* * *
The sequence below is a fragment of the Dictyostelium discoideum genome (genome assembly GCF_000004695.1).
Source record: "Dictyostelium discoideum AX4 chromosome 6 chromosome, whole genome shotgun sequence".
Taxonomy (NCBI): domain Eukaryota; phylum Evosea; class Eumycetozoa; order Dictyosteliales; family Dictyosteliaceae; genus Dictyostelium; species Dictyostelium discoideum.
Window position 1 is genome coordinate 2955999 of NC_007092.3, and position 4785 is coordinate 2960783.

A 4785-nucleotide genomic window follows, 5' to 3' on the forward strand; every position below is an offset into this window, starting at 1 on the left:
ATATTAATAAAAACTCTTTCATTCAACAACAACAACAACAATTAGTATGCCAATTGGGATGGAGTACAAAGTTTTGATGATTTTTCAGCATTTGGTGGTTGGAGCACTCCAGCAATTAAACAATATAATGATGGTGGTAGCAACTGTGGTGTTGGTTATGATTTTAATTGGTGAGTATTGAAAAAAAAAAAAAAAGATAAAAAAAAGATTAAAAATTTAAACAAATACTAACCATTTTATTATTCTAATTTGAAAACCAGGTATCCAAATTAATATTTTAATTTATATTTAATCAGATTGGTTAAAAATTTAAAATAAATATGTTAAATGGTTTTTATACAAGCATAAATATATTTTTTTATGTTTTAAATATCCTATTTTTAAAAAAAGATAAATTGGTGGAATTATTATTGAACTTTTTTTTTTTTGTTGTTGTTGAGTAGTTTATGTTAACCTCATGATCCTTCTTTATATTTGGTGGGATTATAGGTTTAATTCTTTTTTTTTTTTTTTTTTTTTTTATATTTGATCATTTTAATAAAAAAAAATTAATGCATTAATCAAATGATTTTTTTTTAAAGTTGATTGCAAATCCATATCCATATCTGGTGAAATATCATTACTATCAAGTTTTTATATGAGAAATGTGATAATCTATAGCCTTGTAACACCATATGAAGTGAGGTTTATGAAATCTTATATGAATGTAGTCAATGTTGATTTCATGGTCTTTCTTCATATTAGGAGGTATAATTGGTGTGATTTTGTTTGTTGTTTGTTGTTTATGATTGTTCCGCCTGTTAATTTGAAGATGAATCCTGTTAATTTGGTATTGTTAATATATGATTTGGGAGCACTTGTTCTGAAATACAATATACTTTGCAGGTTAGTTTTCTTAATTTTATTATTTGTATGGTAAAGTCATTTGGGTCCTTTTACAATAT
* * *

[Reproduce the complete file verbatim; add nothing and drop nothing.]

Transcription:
The sequence below is a fragment of the Dictyostelium discoideum genome (genome assembly GCF_000004695.1).
Source record: "Dictyostelium discoideum AX4 chromosome 6 chromosome, whole genome shotgun sequence".
Taxonomy (NCBI): domain Eukaryota; phylum Evosea; class Eumycetozoa; order Dictyosteliales; family Dictyosteliaceae; genus Dictyostelium; species Dictyostelium discoideum.
Window position 1 is genome coordinate 2955999 of NC_007092.3, and position 4785 is coordinate 2960783.

A 4785-nucleotide genomic window follows, 5' to 3' on the forward strand; every position below is an offset into this window, starting at 1 on the left:
ATATTAATAAAAACTCTTTCATTCAACAACAACAACAACAATTAGTATGCCAATTGGGATGGAGTACAAAGTTTTGATGATTTTTCAGCATTTGGTGGTTGGAGCACTCCAGCAATTAAACAATATAATGATGGTGGTAGCAACTGTGGTGTTGGTTATGATTTTAATTGGTGAGTATTGAAAAAAAAAAAAAAAGATAAAAAAAAGATTAAAAATTTAAACAAATACTAACCATTTTATTATTCTAATTTGAAAACCAGGTATCCAAATTAATATTTTAATTTATATTTAATCAGATTGGTTAAAAATTTAAAATAAATATGTTAAATGGTTTTTATACAAGCATAAATATATTTTTTTATGTTTTAAATATCCTATTTTTAAAAAAAGATAAATTGGTGGAATTATTATTGAACTTTTTTTTTTTTGTTGTTGTTGAGTAGTTTATGTTAACCTCATGATCCTTCTTTATATTTGGTGGGATTATAGGTTTAATTCTTTTTTTTTTTTTTTTTTTTTTTATATTTGATCATTTTAATAAAAAAAAATTAATGCATTAATCAAATGATTTTTTTTTAAAGTTGATTGCAAATCCATATCCATATCTGGTGAAATATCATTACTATCAAGTTTTTATATGAGAAATGTGATAATCTATAGCCTTGTAACACCATATGAAGTGAGGTTTATGAAATCTTATATGAATGTAGTCAATGTTGATTTCATGGTCTTTCTTCATATTAGGAGGTATAATTGGTGTGATTTTGTTTGTTGTTTGTTGTTTATGATTGTTCCGCCTGTTAATTTGAAGATGAATCCTGTTAATTTGGTATTGTTAATATATGATTTGGGAGCACTTGTTCTGAAATACAATATACTTTGCAGGTTAGTTTTCTTAATTTTATTATTTGTATGGTAAAGTCATTTGGGTCCTTTTACAATAT